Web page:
Hawks' Toews should consider shutting it down
It's a question no one wants to ponder, but it's one that has to be asked:
Should the Blackhawks consider shutting down Jonathan Toews for the rest of the season?
If you know anything about Toews, you also know his answer would be, "Not a chance."
But Toews has already missed five games, having played perhaps as many as six games with a suspected concussion.
His last game was 10 days ago and his symptoms have not subsided to the point where he can skate. Toews did some off-ice training Wednesday, riding the stationary bike, but that can mean very little when it comes to recovering from a concussion.
"He was doing a little bit of that (off-ice training) today," Hawks coach Joel Quenneville said Wednesday. "Today is no change from (Tuesday). Hopefully he can get going and we can get him back on the ice."
Clearly, the Hawks are in trouble without Toews and maybe even risk missing the playoffs, but the long-term implications for Toews and the Hawks are more serious than one playoff run.
Sidney Crosby took hits to the head in back-to-back games last season and has since played only eight games in 14 months.
After the second hit on Jan. 5, 2011, Crosby missed the rest of the season and the playoffs. He skipped the first 20 games this season and returned Nov. 21 to put up 12 points in eight games. But his concussion-like symptoms returned in December after he took an elbow to the head, and he has been out again since Dec. 5.
The 24-year-old Crosby has passed all his tests and is skating again, but he said last week he will "listen to his body'' and won't return until he's certain he's ready.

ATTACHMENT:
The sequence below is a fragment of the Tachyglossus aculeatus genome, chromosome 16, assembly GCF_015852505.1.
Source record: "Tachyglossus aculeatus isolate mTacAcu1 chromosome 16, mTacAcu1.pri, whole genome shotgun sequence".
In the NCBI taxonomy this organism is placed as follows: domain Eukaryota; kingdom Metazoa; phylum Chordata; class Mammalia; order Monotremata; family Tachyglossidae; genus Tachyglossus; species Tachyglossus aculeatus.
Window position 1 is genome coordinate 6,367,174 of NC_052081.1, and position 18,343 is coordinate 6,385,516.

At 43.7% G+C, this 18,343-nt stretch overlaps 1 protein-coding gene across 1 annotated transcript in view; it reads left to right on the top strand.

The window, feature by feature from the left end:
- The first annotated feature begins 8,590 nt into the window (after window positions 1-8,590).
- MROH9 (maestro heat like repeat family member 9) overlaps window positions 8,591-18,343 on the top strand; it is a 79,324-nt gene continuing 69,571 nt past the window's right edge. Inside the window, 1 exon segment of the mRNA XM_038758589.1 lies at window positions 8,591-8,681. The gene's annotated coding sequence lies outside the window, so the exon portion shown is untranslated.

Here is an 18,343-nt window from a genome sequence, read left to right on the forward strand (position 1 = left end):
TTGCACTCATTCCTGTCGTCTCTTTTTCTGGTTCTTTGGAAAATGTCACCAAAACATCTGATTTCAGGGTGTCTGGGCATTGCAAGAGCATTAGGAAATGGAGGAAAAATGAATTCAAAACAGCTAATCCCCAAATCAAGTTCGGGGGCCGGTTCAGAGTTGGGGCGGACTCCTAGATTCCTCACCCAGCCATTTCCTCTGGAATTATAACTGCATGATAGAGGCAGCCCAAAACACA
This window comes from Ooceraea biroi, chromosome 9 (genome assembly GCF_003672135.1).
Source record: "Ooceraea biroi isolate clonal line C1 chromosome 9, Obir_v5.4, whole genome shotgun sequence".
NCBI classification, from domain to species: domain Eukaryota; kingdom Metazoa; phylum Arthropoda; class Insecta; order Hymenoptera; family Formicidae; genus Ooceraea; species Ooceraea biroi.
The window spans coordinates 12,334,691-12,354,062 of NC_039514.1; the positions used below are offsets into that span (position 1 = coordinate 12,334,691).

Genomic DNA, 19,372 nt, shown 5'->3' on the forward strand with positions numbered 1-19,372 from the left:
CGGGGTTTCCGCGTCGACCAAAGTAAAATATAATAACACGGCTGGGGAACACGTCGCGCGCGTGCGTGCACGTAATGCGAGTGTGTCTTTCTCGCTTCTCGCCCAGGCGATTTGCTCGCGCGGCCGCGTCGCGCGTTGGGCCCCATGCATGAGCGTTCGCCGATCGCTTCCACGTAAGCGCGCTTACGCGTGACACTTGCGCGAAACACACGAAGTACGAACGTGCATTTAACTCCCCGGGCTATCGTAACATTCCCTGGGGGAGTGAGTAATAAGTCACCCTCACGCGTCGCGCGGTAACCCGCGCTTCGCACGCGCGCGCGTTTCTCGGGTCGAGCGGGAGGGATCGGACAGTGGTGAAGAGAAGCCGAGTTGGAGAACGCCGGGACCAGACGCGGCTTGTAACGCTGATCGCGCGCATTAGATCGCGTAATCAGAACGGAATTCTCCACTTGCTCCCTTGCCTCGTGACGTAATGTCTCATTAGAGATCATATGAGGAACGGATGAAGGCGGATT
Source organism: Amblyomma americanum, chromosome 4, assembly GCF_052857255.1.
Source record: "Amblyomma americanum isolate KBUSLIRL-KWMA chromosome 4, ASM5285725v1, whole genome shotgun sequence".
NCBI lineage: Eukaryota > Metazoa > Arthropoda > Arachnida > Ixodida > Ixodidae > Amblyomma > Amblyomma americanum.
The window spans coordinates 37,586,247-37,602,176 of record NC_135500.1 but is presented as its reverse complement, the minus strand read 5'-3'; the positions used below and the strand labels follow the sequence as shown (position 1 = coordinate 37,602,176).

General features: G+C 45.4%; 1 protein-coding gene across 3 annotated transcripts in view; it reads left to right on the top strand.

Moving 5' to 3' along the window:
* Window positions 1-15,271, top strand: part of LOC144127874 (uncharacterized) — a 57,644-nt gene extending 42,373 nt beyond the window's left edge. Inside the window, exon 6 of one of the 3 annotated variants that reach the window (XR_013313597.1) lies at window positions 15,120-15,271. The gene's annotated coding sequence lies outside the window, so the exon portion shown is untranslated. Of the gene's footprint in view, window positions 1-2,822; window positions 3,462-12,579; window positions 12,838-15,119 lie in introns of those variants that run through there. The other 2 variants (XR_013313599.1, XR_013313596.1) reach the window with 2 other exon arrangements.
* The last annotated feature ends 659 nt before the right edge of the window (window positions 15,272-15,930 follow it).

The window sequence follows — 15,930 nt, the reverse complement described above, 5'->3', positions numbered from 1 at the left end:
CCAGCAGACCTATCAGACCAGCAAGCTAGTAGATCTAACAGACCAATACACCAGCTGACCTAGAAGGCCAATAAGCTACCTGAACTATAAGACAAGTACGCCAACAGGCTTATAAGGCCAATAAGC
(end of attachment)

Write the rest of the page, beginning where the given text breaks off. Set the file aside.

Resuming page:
Toews is only 23. He's got a chance to be the Hawks' captain for another 10 or 15 years.
If he comes back this season opposing teams will target him, especially in the postseason when they know the Hawks without Toews would be a much easier team to beat.
Risking his health and career for this stretch run and postseason just doesn't make a lot of sense.
Red Sox owner John Henry said this week that his first conversations with Cubs owner Tom Ricketts about Theo Epstein compensation led to the disagreement that took four months to solve.
"I think there was a basic misunderstanding between Tom Ricketts and I when we first spoke about it," Henry told Boston reporters. "We probably had a misunderstanding, at least as far as expectations.
"There was no real agreement. The best way to explain it is we probably had different expectations based on our first conversation as to what would transpire."
So Henry knew he had the Cubs over a barrel, and instead of holding them up for a monster prospect, he simply let Epstein go without a deal in place.
Worked out well for the Cubs, but terrible mismanagement by the Red Sox.
The good cause
The Bulls, Blackhawks and White Sox host the second annual Home Team Charity Run on April 22, with a portion of the proceeds from the race shared equally among their respective charities.
The event includes 5K and 10K races and will start and finish at U.S. Cellular Field, with the 10K course finishing on the warning track near home plate. A post-run festival will take place on the ballpark grounds.
For more info, visit hometeamcharityrun.org.
Oft-injured Twins reliever Joel Zumaya, after blowing out his elbow this week: "I'm a pretty dang good fisherman, so I might pursue professional fishing."
On the green
NBC's Jay Leno: "It's being reported that after Tiger Woods' ex-wife, Elin, bought a $12 million mansion in Florida, she had it demolished. Here's the amazing part: She did it with a 9-iron."
Sportspickle.com: "Pointless exhibition apparently a major insight into LeBron James' psyche."
And finally …
NBC's Jimmy Fallon: "There was apparently an electrical fire at Fenway Park. It was weird because instead of calling 911, Boston fans just heckled the fire until it left."
•Listen to Barry Rozner from 9 a.m. to noon Sundays on the Score's "Hit and Run" show at WSCR 670-AM, and follow him @BarryRozner on Twitter.